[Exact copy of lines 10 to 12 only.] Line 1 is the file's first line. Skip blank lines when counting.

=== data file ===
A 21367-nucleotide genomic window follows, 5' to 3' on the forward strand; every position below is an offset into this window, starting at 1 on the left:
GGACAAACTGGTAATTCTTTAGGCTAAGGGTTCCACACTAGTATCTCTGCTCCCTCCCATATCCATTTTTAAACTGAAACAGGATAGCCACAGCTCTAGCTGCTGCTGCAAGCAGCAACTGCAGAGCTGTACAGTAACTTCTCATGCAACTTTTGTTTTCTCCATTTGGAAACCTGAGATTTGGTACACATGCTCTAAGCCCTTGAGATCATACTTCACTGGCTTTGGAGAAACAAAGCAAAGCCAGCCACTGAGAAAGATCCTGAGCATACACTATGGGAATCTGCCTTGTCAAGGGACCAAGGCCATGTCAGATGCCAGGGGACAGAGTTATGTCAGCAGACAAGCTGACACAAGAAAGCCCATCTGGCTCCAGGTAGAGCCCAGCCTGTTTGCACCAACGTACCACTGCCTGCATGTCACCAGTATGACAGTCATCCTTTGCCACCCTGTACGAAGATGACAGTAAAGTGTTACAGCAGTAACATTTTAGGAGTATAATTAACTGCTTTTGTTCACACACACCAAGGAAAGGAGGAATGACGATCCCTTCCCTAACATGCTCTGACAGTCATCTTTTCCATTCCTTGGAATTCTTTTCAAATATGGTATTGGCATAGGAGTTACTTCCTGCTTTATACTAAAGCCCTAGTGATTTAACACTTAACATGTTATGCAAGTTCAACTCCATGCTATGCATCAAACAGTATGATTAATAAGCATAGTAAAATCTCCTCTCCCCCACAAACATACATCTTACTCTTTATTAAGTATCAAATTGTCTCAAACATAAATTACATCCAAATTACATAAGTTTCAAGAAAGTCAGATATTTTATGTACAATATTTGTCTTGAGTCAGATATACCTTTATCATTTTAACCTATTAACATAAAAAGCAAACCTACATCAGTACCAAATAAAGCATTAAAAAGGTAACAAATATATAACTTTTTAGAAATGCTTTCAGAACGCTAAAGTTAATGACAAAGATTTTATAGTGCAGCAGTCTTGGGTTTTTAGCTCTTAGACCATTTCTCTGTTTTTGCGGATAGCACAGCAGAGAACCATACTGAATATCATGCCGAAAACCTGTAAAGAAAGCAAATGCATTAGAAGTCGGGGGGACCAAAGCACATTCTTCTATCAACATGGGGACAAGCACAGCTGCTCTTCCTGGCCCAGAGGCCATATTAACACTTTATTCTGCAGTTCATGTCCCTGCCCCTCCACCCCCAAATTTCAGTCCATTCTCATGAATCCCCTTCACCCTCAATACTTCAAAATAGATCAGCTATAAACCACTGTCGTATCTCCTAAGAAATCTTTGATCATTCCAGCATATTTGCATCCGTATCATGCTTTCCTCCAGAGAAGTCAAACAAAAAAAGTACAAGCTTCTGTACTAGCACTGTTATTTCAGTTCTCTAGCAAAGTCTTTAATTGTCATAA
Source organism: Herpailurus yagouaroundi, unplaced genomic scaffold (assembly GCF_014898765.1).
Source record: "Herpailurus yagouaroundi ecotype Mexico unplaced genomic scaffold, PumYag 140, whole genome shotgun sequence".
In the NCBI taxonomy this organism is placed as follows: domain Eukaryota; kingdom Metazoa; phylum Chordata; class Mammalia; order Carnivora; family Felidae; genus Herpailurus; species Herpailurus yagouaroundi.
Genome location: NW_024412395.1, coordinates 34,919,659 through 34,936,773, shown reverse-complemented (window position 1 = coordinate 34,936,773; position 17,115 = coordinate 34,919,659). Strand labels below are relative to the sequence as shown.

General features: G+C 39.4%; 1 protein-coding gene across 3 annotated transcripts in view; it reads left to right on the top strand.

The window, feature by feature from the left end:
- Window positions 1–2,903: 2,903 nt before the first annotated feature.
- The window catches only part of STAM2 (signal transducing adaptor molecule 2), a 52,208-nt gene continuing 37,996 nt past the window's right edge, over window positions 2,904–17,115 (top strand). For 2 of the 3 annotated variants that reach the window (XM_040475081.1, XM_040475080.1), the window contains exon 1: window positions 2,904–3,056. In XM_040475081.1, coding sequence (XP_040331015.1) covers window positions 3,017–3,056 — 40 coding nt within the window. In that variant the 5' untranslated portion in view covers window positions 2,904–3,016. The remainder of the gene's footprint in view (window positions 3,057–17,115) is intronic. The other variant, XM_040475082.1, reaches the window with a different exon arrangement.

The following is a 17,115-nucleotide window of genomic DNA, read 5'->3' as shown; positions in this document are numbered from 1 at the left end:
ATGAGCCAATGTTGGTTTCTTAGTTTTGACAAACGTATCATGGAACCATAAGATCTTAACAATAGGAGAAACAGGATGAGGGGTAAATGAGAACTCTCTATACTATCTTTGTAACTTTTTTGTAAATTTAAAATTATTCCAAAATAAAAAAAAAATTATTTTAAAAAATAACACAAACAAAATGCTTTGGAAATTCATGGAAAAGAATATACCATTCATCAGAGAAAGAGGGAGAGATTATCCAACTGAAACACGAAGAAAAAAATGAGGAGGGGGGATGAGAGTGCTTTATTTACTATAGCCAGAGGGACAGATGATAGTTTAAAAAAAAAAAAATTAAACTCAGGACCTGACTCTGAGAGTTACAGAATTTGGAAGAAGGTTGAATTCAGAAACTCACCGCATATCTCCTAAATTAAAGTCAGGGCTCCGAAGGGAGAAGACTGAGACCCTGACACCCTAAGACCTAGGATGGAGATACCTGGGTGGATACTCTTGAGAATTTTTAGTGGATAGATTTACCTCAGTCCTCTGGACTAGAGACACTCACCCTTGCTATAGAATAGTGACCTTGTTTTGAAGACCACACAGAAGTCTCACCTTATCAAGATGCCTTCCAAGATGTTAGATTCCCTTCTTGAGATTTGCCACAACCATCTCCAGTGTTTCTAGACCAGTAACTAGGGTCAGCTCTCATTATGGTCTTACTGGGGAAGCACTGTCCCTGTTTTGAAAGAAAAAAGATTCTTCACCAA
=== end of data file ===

- The window catches only part of STAM2 (signal transducing adaptor molecule 2), a 52,208-nt gene continuing 37,996 nt past the window's right edge, over window positions 2,904–17,115 (top strand). For 2 of the 3 annotated variants that reach the window (XM_040475081.1, XM_040475080.1), the window contains exon 1: window positions 2,904–3,056. In XM_040475081.1, coding sequence (XP_040331015.1) covers window positions 3,017–3,056 — 40 coding nt within the window. In that variant the 5' untranslated portion in view covers window positions 2,904–3,016. The remainder of the gene's footprint in view (window positions 3,057–17,115) is intronic. The other variant, XM_040475082.1, reaches the window with a different exon arrangement.

The following is a 17,115-nucleotide window of genomic DNA, read 5'->3' as shown; positions in this document are numbered from 1 at the left end:
ATGAGCCAATGTTGGTTTCTTAGTTTTGACAAACGTATCATGGAACCATAAGATCTTAACAATAGGAGAAACAGGATGAGGGGTAAATGAGAACTCTCTATACTATCTTTGTAACTTTTTTGTAAATTTAAAATTATTCCAAAATAAAAAAAAAATTATTTTAAAAAATAACACAAACAAAATGCTTTGGAAATTCATGGAAAAGAATATACCATTCATCAGAGAAAGAGGGAGAGATTATCCAACTGAAACACGAAGAAAAAAATGAGGAGGGGGGATGAGAGTGCTTTATTTACTATAGCCAGAGGGACAGATGATAGTTTAAAAAAAAAAAAATTAAACTCAGGACCTGACTCTGAGAGTTACAGAATTTGGAAGAAGGTTGAATTCAGAAACTCACCGCATATCTCCTAAATTAAAGTCAGGGCTCCGAAGGGAGAAGACTGAGACCCTGACACCCTAAGACCTAGGATGGAGATACCTGGGTGGATACTCTTGAGAATTTTTAGTGGATAGATTTACCTCAGTCCTCTGGACTAGAGACACTCACCCTTGCTATAGAATAGTGACCTTGTTTTGAAGACCACACAGAAGTCTCACCTTATCAAGATGCCTTCCAAGATGTTAGATTCCCTTCTTGAGATTTGCCACAACCATCTCCAGTGTTTCTAGACCAGTAACTAGGGTCAGCTCTCATTATGGTCTTACTGGGGAAGCACTGTCCCTGTTTTGAAAGAAAAAAGATTCTTCACCAA